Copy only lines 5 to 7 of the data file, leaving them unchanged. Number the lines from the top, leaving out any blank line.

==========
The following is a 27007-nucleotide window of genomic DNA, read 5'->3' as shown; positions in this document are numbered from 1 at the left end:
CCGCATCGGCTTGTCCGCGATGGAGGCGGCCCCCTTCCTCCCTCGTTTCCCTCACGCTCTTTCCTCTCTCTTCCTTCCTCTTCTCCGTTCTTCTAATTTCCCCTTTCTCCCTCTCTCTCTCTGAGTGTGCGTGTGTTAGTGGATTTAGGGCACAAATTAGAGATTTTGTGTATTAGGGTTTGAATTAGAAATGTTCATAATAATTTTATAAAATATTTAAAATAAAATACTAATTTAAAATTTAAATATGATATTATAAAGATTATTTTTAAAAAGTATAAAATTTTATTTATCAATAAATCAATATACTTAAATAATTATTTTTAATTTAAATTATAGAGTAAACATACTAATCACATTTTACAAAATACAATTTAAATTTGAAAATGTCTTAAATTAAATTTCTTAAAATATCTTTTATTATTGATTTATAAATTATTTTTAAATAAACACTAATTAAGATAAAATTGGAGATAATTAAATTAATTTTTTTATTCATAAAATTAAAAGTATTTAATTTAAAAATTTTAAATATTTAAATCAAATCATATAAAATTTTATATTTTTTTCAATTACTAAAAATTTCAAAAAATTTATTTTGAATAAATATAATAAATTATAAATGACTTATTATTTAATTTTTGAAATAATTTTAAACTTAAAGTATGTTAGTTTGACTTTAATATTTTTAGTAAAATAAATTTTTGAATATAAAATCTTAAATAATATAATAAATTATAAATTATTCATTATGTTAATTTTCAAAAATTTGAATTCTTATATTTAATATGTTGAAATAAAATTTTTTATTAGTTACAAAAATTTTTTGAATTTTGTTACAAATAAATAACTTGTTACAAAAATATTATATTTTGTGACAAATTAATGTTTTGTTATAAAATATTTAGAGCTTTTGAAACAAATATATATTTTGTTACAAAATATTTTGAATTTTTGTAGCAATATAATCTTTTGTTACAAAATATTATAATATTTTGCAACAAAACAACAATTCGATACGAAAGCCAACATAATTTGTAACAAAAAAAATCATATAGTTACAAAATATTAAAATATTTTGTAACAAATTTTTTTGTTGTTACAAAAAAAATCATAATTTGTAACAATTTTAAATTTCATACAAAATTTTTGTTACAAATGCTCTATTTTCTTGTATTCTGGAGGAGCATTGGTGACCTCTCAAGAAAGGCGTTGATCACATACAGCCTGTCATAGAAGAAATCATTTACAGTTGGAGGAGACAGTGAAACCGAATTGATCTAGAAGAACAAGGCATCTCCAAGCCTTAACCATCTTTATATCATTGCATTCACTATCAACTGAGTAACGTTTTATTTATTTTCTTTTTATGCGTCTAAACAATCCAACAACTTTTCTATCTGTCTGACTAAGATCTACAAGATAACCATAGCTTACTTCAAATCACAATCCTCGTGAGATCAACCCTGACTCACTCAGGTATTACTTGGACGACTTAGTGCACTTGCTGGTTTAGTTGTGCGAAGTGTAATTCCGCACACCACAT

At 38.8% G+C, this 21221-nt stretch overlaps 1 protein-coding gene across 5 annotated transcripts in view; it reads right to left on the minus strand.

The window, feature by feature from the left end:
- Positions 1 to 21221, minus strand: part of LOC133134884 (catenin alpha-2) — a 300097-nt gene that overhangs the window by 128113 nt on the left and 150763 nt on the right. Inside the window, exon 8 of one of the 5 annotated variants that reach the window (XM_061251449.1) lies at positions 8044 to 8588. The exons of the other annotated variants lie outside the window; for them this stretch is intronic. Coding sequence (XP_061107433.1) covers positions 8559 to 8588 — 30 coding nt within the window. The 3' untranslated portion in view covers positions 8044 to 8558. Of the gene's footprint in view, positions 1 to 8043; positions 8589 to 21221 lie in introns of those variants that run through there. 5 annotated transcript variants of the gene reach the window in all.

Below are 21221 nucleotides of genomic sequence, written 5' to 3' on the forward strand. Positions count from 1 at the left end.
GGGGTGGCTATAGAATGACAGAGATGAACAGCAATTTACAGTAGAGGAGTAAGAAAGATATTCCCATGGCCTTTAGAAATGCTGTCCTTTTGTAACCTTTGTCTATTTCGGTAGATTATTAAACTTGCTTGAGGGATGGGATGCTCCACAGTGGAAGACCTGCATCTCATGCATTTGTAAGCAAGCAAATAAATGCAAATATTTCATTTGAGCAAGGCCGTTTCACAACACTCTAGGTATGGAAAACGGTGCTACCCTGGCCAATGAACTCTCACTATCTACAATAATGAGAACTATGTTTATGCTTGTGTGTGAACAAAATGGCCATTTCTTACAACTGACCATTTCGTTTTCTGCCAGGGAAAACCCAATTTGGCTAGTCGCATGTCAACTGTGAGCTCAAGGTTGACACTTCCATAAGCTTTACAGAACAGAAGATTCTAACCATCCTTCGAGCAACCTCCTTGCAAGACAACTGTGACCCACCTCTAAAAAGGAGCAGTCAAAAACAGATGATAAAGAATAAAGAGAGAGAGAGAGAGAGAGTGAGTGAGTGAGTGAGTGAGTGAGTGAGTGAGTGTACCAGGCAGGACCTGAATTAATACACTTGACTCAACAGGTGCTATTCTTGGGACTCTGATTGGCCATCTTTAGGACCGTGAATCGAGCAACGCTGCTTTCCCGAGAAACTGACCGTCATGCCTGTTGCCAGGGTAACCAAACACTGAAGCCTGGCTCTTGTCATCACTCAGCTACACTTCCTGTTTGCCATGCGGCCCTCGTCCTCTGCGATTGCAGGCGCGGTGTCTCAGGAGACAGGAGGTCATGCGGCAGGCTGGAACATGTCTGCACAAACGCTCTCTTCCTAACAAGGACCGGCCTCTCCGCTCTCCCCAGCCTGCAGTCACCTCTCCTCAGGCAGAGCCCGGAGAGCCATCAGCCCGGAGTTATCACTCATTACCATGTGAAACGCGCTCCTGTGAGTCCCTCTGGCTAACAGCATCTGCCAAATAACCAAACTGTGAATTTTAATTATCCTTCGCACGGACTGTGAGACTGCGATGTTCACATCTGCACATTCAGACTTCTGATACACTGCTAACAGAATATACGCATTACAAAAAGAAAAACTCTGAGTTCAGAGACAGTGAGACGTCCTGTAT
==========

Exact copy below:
- Positions 1 to 21221, minus strand: part of LOC133134884 (catenin alpha-2) — a 300097-nt gene that overhangs the window by 128113 nt on the left and 150763 nt on the right. Inside the window, exon 8 of one of the 5 annotated variants that reach the window (XM_061251449.1) lies at positions 8044 to 8588. The exons of the other annotated variants lie outside the window; for them this stretch is intronic. Coding sequence (XP_061107433.1) covers positions 8559 to 8588 — 30 coding nt within the window. The 3' untranslated portion in view covers positions 8044 to 8558. Of the gene's footprint in view, positions 1 to 8043; positions 8589 to 21221 lie in introns of those variants that run through there. 5 annotated transcript variants of the gene reach the window in all.

Below are 21221 nucleotides of genomic sequence, written 5' to 3' on the forward strand. Positions count from 1 at the left end.
GGGGTGGCTATAGAATGACAGAGATGAACAGCAATTTACAGTAGAGGAGTAAGAAAGATATTCCCATGGCCTTTAGAAATGCTGTCCTTTTGTAACCTTTGTCTATTTCGGTAGATTATTAAACTTGCTTGAGGGATGGGATGCTCCACAGTGGAAGACCTGCATCTCATGCATTTGTAAGCAAGCAAATAAATGCAAATATTTCATTTGAGCAAGGCCGTTTCACAACACTCTAGGTATGGAAAACGGTGCTACCCTGGCCAATGAACTCTCACTATCTACAATAATGAGAACTATGTTTATGCTTGTGTGTGAACAAAATGGCCATTTCTTACAACTGACCATTTCGTTTTCTGCCAGGGAAAACCCAATTTGGCTAGTCGCATGTCAACTGTGAGCTCAAGGTTGACACTTCCATAAGCTTTACAGAACAGAAGATTCTAACCATCCTTCGAGCAACCTCCTTGCAAGACAACTGTGACCCACCTCTAAAAAGGAGCAGTCAAAAACAGATGATAAAGAATAAAGAGAGAGAGAGAGAGAGAGTGAGTGAGTGAGTGAGTGAGTGAGTGAGTGAGTGTACCAGGCAGGACCTGAATTAATACACTTGACTCAACAGGTGCTATTCTTGGGACTCTGATTGGCCATCTTTAGGACCGTGAATCGAGCAACGCTGCTTTCCCGAGAAACTGACCGTCATGCCTGTTGCCAGGGTAACCAAACACTGAAGCCTGGCTCTTGTCATCACTCAGCTACACTTCCTGTTTGCCATGCGGCCCTCGTCCTCTGCGATTGCAGGCGCGGTGTCTCAGGAGACAGGAGGTCATGCGGCAGGCTGGAACATGTCTGCACAAACGCTCTCTTCCTAACAAGGACCGGCCTCTCCGCTCTCCCCAGCCTGCAGTCACCTCTCCTCAGGCAGAGCCCGGAGAGCCATCAGCCCGGAGTTATCACTCATTACCATGTGAAACGCGCTCCTGTGAGTCCCTCTGGCTAACAGCATCTGCCAAATAACCAAACTGTGAATTTTAATTATCCTTCGCACGGACTGTGAGACTGCGATGTTCACATCTGCACATTCAGACTTCTGATACACTGCTAACAGAATATACGCATTACAAAAAGAAAAACTCTGAGTTCAGAGACAGTGAGACGTCCTGTAT